"I like light that looks like it comes from real places," says Dyanna Taylor, the Emmy Award-winning cinematographer whose projects range from the Oscar-winning documentary Common Threads to Life After Life, a feature documentary she recently shot for HBO. Coming from what she calls "a deep documentary background," Taylor leans toward a sense of formal realism in her work.
"It's a style that is not MTV," she confirms in a telephone interview from her home in Santa Fe, NM, where she spends part of the year (when not out west, she lives in a loft in New York City). "I used to shoot a lot of rock and roll videos," Taylor admits. "I do appreciate the high key, colorful, unmotivated, radical lighting. The effect is great and it really cranks up the adrenaline."
Spare, gritty, and cinema verite are more appropriate words to describe Taylor's current film vocabulary. "I do realistic work about real people in real life," she says. "If my work has a gritty feel to it sometimes, it's because it's the real grit of true human stories."
Taylor places herself as a descendant of the 1970s school of documentary films made by Frederick Wiseman and the Maysles Brothers, known for their on-the-shoulder style of shooting. She was also exposed to still photography at an early age with her grandmother, Dorothea Lange, as a muse (a master of 20th-century social realism, Lange's dust bowl images are hauntingly unforgettable). "I would hang out with her in the darkroom and learn by osmosis. I had a camera by the time I was 14, but I stopped photographing by the time I was 20. It was hard to avoid comparison to Lange and her contemporaries. I met Ansel Adams, Imogen Cunningham, and the Westons," she says, explaining her intentional move to cinematography.
Taylor attended the University of California at Santa Cruz, but once she made her first film, her career superceded her formal education. "One film led to another then another," she says. "I am pretty much self-taught."
One of her earliest adventures took her to the heights of Annapurna as she accompanied the first women's climbing expedition in the Himalayas to shoot a one-hour special for ABC Sports. "It was incredibly rigorous," says Taylor, who took along a variety of 16mm cameras including two ACL Eclairs, a Bolex, and a Bell and Howell gun camera.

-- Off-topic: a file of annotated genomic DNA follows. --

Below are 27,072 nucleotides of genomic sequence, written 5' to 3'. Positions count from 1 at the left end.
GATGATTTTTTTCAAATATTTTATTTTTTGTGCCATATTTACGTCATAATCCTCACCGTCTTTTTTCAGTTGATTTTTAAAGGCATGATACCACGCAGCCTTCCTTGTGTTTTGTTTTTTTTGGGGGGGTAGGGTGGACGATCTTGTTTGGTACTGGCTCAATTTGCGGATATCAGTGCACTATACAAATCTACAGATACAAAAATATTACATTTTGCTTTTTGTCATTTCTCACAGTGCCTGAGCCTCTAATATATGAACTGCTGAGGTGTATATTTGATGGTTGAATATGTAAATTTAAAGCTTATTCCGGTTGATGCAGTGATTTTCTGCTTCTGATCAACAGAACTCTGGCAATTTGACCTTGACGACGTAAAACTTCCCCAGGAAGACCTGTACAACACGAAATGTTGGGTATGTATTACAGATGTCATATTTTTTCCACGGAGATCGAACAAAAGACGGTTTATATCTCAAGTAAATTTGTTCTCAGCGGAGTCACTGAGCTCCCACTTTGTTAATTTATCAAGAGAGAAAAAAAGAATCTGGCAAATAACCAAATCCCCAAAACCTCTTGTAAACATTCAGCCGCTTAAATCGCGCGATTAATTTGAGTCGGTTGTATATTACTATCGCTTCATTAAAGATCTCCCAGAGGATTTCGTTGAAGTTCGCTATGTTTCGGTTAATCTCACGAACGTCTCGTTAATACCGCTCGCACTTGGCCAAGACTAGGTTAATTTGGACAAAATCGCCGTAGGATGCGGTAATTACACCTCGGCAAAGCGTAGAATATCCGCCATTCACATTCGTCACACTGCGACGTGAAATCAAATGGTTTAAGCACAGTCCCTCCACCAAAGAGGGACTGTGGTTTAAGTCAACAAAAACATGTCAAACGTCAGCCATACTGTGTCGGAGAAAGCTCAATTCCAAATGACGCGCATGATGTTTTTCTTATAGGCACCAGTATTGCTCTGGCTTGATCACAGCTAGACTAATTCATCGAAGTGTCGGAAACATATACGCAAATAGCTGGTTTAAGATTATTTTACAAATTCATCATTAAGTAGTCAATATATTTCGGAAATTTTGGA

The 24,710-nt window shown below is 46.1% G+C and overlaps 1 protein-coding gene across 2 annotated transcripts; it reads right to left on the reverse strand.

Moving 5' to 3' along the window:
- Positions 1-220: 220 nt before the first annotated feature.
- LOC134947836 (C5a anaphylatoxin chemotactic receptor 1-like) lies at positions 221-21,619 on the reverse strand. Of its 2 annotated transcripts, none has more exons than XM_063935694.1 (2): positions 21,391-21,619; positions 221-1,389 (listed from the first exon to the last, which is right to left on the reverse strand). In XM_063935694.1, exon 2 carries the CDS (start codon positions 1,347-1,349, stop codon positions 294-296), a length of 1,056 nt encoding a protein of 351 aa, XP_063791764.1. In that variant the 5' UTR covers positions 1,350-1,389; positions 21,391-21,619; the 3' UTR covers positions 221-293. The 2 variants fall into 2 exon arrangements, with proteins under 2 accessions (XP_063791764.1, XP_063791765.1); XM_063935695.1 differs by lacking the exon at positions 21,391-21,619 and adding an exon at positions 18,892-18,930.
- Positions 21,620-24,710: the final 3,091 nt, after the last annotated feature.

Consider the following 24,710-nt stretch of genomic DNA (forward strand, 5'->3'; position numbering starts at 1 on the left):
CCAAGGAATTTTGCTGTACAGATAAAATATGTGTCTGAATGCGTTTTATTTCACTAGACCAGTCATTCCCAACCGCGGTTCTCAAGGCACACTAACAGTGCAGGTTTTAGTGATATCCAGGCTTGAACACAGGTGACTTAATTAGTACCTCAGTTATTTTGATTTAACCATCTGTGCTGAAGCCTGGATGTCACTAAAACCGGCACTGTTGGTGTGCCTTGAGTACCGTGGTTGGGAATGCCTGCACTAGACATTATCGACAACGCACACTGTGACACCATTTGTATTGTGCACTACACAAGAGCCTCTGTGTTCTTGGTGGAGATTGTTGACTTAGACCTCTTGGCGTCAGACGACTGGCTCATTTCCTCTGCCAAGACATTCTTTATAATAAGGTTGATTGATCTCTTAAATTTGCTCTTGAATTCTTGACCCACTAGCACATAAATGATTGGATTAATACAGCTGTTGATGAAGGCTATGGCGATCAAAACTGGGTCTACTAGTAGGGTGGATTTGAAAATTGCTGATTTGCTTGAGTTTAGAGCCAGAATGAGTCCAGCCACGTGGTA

Using mostly natural light, she also experimented with how to use expedition lanterns in tents at night, and how to use flashlights and headlights in interesting ways. "This was a life-changing experience. Two women were killed during the second summit attempt," reflects Taylor. "You have to ask yourself 'What does a film like this mean, anyway?' when lives are at risk or lost."
In this film, as in the others she has shot, Taylor opts for the project with a strong story to tell. "I have been in and out of the fiction world, but I made a choice not to live in Los Angeles. In the end what I am drawn to is good storytelling whether documentary or fiction."
Last summer Taylor shot a short fiction film entitled Patriotic. Based on a story by Janet Kauffman, and directed by Judy Dennis, this film is about an unlikely trio of characters whose friendship forms in the course of a day's hay harvest. "I decided to dance along with them on the back of the hay wagon so that the camera is really with them," she explains. "You can feel the sweat and smell the bales of hay." Patriotic allowed Taylor to use naturalistic lighting to create "the look of a working farmhouse. It had to be unassuming," she says. A range of HMI sources, provided in part by Production Arts, gave Taylor a daylight source that actually stood in for the sun on rainy days. Another technique Taylor favors is the use of white bobbinet to soften the contrast on the actors in strong daylight. "We were shooting in the field at the height of the day. The white net cuts the light of the real sun so you can really feel the heat without the directness. You can see the contours on their faces. This is a great tool for matching closeups and long shots."
For Life After Life, Taylor's work was more impressionistic and abstract than usual. "It is a very mysterious film, and I couldn't be very literal about life after death," she admits. To shoot stylized interviews of people who have had encounters with dead loved ones, Taylor wanted to set these "witnesses" apart from a dark background as they told their stories directly to the camera.
"I wanted them to almost be in limbo," says Taylor, who used a large HMI key light as well as smaller tungsten sources as backlight and as three-quarter backlight from the floor. This almost futuristic effect contrasts with work she recently did in South Africa, where she was shooting the skeletal remains of prehistoric creatures that lived 250 million years ago. Here she used Arri Pocket PARs and Dedos as well as HMI sun guns and flashlights with reflectors for field work when shooting at dusk.
"For me, good film lighting is subtle," says Taylor. "It's about knowing where the source should come from yet making this knowledge almost invisible on the screen. The emotion of the story is somehow enhanced, yet has to remain honest. Really good lighting can unselfconsciously dramatize the story."
Taylor often looks at light in her own life and asks herself how she might create what she sees. "There are a million ways to approach it," she says. "Lighting is the most exciting thing about shooting. I love trying to replicate the magic of how light works in our lives."